ANNAPOLIS — Carroll would receive $15.8 million for county and state projects, including $3.9 million for a new Taneytown/Uniontown elementary school, under the capital budget plan proposed by the governor Monday.
Most of the money would be targeted toward state projects proposed forCarroll, including $6.9 million for a public safety training center in Sykesville; $1.9 million for additions to Western Maryland College's Lewis Science Building; $1 million for a cleanup of ground water contamination near Manchester; and $941,000 for expansion of the O'Farrell Youth Center in Marriottsville.
Gov. William Donald Schaefer's $815.5 million capital budget proposal for fiscal 1992, a 4.6 percent reduction from this year's $853 million spending plan, will be reviewed and revised by the legislatureover the next several months. Sen. Charles H. Smelser, D-Carroll, Frederick, Howard, chairman of the Senate Capital Budget Subcommittee, said he would prefer to see the proposal reduced by eliminating some "unnecessary" projects to help the state get through tough economic times.
Of the $15.8 million proposed for Carroll, $5 million has been targeted toward county and municipal projects. Those include the elementary school; $500,000 for the Manchester sewerage system upgradeand expansion; $272,750 for a new Pleasant Valley water supply system; $265,000 for repairs for South Carroll High School's roof; and $57,000 for New Windsor's sewage system.
The planned Taneytown/Uniontown elementary, expected to be completed by fall 1993, would relieve overcrowding at Taneytown Elementary. The county would pay $3.3 million of the estimated $7.2 million cost.
Taneytown Elementary third-, fourth- and fifth-graders now attend classes at Northwest Middle School's campus because the 300-student-capacity Taneytown school is overburdened.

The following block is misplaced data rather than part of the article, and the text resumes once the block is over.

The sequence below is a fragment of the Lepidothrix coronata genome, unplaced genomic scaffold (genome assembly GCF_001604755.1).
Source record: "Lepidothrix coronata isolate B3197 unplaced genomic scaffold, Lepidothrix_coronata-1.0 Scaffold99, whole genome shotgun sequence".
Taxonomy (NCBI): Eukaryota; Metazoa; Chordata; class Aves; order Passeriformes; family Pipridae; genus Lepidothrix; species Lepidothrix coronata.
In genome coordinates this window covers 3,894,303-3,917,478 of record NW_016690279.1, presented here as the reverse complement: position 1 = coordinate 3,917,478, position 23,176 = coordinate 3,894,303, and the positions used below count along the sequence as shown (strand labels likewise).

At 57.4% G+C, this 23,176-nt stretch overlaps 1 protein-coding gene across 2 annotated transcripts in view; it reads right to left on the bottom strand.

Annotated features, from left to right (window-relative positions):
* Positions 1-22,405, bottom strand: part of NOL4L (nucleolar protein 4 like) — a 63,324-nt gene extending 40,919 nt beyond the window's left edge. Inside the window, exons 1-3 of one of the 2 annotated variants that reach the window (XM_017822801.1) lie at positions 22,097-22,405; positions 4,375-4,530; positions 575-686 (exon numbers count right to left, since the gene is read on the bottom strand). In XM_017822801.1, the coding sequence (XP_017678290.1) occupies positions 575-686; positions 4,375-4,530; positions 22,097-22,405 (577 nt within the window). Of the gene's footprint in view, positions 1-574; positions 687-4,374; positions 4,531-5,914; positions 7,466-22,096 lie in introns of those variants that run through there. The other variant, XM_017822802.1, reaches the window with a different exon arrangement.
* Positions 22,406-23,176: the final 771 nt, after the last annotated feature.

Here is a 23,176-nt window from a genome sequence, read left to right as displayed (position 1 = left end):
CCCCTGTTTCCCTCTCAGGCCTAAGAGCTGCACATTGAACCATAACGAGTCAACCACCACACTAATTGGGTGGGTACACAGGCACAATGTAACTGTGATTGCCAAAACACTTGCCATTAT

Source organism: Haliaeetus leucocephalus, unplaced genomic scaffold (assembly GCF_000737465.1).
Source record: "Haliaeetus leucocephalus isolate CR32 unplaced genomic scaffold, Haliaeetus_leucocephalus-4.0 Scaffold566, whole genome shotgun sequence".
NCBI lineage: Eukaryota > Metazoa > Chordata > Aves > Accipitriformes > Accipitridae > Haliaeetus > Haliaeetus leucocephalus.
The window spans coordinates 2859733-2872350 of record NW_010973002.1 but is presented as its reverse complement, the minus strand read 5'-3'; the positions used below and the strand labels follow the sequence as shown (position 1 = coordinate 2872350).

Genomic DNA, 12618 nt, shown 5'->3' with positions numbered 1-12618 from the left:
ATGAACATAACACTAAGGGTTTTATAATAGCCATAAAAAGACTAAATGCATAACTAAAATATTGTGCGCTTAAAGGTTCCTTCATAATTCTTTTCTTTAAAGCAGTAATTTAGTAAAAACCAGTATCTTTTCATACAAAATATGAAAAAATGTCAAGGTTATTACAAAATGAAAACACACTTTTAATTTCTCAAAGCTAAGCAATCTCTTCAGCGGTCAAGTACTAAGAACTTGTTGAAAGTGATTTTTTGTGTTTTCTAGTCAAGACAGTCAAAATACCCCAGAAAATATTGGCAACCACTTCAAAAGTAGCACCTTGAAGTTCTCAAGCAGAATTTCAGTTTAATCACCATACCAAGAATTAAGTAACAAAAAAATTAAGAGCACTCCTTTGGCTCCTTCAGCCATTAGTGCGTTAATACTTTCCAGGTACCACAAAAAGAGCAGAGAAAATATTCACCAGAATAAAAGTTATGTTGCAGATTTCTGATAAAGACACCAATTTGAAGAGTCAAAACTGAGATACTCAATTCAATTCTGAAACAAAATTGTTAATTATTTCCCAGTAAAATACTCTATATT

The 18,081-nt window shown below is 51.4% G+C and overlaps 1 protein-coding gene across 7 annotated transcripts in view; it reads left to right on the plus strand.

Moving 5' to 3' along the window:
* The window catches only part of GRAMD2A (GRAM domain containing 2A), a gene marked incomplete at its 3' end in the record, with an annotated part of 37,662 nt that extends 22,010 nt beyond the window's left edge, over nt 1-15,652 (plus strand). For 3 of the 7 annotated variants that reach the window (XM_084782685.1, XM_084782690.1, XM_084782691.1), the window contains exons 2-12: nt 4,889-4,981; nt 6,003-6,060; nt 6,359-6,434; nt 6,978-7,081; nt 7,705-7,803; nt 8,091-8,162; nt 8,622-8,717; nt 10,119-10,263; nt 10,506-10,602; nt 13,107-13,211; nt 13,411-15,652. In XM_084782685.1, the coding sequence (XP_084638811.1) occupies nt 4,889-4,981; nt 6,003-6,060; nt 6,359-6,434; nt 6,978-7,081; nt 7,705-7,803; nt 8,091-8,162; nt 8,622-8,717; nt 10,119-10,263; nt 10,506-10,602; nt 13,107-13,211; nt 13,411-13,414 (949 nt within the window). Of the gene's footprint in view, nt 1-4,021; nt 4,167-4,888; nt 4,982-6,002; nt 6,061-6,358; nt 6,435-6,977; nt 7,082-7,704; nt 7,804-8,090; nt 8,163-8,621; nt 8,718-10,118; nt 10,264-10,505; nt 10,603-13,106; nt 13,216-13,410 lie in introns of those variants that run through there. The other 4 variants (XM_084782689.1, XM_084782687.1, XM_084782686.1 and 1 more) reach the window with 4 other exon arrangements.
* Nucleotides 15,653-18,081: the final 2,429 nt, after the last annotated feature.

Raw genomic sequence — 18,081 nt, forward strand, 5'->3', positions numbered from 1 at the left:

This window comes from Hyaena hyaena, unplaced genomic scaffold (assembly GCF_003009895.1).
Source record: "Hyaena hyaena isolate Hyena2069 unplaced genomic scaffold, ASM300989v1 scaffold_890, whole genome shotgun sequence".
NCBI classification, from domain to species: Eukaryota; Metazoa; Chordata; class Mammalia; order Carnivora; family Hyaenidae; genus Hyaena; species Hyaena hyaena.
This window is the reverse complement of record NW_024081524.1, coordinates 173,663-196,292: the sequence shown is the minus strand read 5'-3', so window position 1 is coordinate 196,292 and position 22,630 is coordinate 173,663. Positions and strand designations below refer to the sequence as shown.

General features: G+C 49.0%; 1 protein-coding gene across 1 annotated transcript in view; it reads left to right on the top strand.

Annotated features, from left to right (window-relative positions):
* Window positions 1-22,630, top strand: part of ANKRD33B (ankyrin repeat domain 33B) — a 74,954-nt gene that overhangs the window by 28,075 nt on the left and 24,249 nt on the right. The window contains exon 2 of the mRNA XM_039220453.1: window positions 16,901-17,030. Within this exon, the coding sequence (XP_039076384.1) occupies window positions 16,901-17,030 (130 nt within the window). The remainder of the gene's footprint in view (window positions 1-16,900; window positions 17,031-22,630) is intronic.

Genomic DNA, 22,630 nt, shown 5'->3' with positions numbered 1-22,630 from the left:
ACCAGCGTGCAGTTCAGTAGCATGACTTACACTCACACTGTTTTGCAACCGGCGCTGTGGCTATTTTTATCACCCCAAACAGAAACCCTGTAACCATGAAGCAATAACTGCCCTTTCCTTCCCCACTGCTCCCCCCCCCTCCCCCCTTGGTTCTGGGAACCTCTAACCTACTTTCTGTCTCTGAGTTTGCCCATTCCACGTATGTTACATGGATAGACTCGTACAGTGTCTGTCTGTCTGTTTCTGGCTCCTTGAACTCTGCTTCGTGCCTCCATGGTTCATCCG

Long-range plans call for closing Uniontown Elementaryand renovating Taneytown Elementary to house 600 students once the new elementary opens, said Vernon F. Smith Jr., director of school support services. Some elementary students still would be housed at the middle school until the renovation is completed, by fall 1996 at the earliest, said Smith.
To reduce the state's $423 million deficit, the Schaefer administration proposed cutting $6 million from the public safety training center, slated for a 720-acre site adjacent to Springfield State Hospital. That $6 million, part of a special fund generated through police citations, would be transferred to the operatingbudget. More than $12 million could be earmarked for the center for fiscal 1992, said Smelser. The legislature must approve the reduction.
The center would be used to train state and local law enforcement and correctional facility personnel. State officials are designing a master plan for the facility, which could include renovation and use of abandoned Springfield buildings. A total cost estimate has not been made, said Smelser.
The Maryland Department of the Environmenthas proposed spending $1 million to remedy a potentially dangerous situation at North Carroll Shopping Center on Route 30, where a cancer-causing substance has been detected in the ground water. The money would be used to construct a system to keep the water from flowing offthe site and to remove contaminants through pumping, said John Goheen, MDE spokesman.